One Ash is a project from Andover Trees United, working with the Englefield Estate near Reading. It is from the One Ash project that the idea for Ash Tree Steam first emerged, as I discussed with Wendy Davis (ATU Director) her vision for engaging local schools in using creative ways to learn about Ash Trees, and how we could enable the children to develop an emotional connection with trees too.
Last week saw the One Ash tree being felled at an event that involved schools, artists and craftspeople coming together to celebrate the life of the tree, and explore how its wood might be used. You can read an account of the day on the Englefield Estate website.
The day before the felling I visited the tree for the third time (I had previously visited to start planning school sessions, and to develop my own ideas for artwork). This time I was to work a class of Year 3 children from Andover C of E Primary, who I had met previously during an Ash Tree Stream session.
This new One Ash session was a chance to link the two projects together in the children’s minds; bringing together the techniques for recording and responding to trees that we had experimented with in school, and applying them to this this particular Ash tree.
As Becky supported groups of children to measure the tree, learn about its root system, and consider the benefits of sustainable forestry, I offered the children an opportunity to give thanks to the tree.
On a rope around the tree we hung thank you cards, made using prints, rubbings, drawing and writing, with the children thanking the tree for a range of things, from giving us oxygen to giving homes and food to animals and birds.
Children sat between its roots whilst they made their artwork, or on nearby stumps, and when it was time to leave, two children spontaneously gave it a hug. One boy also ran back and gently placed a stone on which he had drawn a face, at the foot of the tree where he had been sitting, before backing slowly away.
On the day of the felling I was excited to share the experience with the children. As the tree came down, people cheered and clapped the foresters. For me it was a poignant and moving moment. As the tree that I had witnessed children thanking and hugging the day before crashed to the ground, I felt my chest tighten, and I walked forward to touch and quietly thank the tree myself, before taking away a few black budded twigs.
I also retrieved the stone with the face from the sawdust at the base of the tree, and handed it to the teacher of the boy who had left it there. He hadn’t been able to come to the felling and it seemed the right thing to do, to save it from being trodden into the ground, and honour the connection that he had obviously felt.
As everyone wandered back to have lunch and try out different activities at ‘Base Camp’, the wood from the tree was sawn into rounds and planks. It will now either be given to artists and craftspeople whilst green, or seasoned for a couple of years before being taken away for furniture making etc. ATU are putting together information on their website on all the artists/craftspeople involved so I will share that soon, and an exhibition of all the work made will take place in 2022.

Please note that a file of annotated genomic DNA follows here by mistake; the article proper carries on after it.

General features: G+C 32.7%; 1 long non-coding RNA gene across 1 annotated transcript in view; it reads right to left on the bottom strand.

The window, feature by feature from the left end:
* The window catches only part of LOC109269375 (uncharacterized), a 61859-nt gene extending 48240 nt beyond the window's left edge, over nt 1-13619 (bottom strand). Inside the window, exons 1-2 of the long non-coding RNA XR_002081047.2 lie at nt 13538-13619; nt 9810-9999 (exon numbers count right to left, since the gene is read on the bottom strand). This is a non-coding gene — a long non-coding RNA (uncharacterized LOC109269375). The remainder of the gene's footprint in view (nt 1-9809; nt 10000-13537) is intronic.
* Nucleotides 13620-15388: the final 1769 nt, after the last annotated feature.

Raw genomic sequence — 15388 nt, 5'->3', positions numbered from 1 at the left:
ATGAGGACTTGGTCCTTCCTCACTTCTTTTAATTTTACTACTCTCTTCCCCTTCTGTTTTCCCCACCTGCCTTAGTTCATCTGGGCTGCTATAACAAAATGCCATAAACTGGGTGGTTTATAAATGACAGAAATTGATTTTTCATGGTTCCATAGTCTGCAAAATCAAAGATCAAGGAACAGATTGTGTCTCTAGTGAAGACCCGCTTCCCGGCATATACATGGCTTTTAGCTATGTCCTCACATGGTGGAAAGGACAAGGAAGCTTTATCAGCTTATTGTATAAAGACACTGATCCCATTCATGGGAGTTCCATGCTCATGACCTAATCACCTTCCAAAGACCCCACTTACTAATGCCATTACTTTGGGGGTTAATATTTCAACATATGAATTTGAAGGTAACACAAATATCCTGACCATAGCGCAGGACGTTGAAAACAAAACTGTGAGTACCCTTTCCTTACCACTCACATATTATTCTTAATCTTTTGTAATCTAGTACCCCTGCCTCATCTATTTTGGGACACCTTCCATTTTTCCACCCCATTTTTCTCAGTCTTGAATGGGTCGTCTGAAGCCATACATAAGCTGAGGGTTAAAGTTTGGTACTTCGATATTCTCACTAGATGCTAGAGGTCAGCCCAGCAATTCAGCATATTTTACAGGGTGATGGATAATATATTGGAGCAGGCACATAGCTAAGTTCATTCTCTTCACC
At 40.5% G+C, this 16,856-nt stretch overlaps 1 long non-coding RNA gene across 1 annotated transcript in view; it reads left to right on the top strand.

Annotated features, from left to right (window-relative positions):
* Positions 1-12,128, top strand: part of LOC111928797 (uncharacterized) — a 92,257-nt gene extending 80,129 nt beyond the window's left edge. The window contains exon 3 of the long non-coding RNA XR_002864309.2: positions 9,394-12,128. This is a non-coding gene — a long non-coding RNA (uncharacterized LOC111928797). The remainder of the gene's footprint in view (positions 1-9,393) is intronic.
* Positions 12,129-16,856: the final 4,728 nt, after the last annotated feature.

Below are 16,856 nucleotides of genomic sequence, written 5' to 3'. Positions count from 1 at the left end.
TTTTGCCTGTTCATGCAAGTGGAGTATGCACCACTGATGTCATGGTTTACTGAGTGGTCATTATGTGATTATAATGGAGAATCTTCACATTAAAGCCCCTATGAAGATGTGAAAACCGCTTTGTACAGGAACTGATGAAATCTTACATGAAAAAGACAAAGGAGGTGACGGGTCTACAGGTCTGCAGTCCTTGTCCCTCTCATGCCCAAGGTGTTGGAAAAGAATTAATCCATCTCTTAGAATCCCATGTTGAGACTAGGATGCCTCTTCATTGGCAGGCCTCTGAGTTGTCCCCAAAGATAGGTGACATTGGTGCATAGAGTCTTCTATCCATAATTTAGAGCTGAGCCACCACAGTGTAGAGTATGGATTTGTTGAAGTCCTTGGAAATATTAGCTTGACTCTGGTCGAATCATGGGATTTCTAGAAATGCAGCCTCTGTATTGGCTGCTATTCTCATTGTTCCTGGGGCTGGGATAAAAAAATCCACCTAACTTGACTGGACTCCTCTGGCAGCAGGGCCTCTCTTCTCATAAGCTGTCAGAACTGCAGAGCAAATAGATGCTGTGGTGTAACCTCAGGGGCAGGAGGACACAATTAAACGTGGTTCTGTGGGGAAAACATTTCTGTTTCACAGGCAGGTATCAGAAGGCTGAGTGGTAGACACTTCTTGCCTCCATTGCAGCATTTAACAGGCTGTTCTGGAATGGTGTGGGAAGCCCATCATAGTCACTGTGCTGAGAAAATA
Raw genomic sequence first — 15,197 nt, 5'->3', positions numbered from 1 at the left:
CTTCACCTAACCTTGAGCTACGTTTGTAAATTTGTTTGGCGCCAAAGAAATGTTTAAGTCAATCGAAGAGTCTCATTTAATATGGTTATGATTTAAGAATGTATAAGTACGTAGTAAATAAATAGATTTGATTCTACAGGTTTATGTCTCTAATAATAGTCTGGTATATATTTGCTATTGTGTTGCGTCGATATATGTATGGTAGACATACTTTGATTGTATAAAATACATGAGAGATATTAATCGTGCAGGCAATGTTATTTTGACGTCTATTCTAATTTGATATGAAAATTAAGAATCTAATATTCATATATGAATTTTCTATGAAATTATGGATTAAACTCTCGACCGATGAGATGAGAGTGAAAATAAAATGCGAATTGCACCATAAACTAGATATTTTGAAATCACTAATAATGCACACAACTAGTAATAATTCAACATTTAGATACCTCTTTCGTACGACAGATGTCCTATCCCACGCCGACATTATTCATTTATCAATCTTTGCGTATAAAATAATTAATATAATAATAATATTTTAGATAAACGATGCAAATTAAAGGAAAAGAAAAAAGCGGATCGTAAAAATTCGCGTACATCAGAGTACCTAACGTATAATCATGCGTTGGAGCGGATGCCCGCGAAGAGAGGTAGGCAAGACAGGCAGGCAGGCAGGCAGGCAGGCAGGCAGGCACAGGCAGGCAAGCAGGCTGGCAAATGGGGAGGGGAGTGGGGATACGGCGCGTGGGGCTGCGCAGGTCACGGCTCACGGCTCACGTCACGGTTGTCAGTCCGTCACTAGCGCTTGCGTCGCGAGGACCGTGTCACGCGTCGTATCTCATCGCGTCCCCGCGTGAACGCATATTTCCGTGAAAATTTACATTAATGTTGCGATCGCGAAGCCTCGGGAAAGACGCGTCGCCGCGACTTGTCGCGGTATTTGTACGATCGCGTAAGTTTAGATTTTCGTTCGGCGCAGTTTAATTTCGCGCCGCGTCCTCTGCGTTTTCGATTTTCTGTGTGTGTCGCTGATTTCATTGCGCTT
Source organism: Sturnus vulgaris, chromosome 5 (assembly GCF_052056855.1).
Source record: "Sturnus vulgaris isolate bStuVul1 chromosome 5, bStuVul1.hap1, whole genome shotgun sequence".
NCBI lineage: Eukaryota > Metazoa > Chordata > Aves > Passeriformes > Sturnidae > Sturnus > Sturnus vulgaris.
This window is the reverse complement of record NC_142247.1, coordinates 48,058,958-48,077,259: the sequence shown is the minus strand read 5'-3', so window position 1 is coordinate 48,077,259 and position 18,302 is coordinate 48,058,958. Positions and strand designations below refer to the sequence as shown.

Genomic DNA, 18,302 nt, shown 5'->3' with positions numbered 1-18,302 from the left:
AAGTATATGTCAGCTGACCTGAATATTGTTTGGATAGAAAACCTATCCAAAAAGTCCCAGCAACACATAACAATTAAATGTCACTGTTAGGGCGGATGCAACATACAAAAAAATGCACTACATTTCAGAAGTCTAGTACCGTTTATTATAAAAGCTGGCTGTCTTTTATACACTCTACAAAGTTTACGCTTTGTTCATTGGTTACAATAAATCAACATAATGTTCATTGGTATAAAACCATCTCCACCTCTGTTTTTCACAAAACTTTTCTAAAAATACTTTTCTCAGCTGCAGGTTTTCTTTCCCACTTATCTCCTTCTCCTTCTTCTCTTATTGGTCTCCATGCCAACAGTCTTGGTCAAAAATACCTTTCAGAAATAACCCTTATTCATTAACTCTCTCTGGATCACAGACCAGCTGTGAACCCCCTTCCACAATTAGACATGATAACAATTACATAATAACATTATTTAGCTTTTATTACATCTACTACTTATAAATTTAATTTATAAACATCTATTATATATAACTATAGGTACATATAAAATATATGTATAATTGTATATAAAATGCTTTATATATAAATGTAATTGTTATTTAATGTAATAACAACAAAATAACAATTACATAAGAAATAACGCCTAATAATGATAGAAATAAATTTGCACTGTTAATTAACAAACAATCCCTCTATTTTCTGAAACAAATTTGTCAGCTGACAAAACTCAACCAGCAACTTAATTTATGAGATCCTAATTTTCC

I thought for a long time what wanted to make with my piece of the tree. First of all I felt that I wanted to make work in collaboration with the tree, rather than actually use the wood, so I tried strapping my camera trap to the trunk and leaving it for a few days, but I only got one photo and that was of a human (Wendy). Then I thought about how I could take the tree to meet people who couldn’t be there, by taking a round from the stem to events, workshops and other meetings, sharing the tree’s story and triggering conversations about trees, climate and biodiversity.
So that’s what I’ve done. I have a piece from the trunk of the tree, which I have sanded on one side, and which is currently sitting in my house, waiting for its first outing. I’ve started taking photographs of the grain/rings and been exploring the similarities and differences between the wood and my own body. But primarily, I’m going to take it to different places and to meet different people whilst documenting our journey together.
In the meantime I’ve tried using my camera trap on other ash trees, with better results, and am developing a series of photographs titled ‘The Ash Looks Back’, showing the animals that live alongside Ash trees (including us). I’m going to be showing the first version of this series at the Happenings Exhibition at The Walcot Chapel as part of Fringe Arts Bath in May, and possibly at The Sylva Foundation as part of Oxfordshire Art Weeks.
In my funding bid to Arts Council England I said that I wanted to use Ash Tree Stream as a way to carry out research and develop new ways of working with trees, that wouldn’t be possible without funding. My work with the children of the 5 schools, with Andover Trees United and CAS (Chapel Arts Studios) lies at the heart of this work, whilst my research into Ash trees, and new ways of working with trees in general, gradually makes its way out to feed into other exhibitions and events.
At the same time as all this I’m (still) reading The Secret Life of Trees by Peter Wohlleben. It’s taking me a while as I keep stopping to add post-its and underline relevant passages, and its stuffed full of those. I’m learning a lot and I’m loving it.
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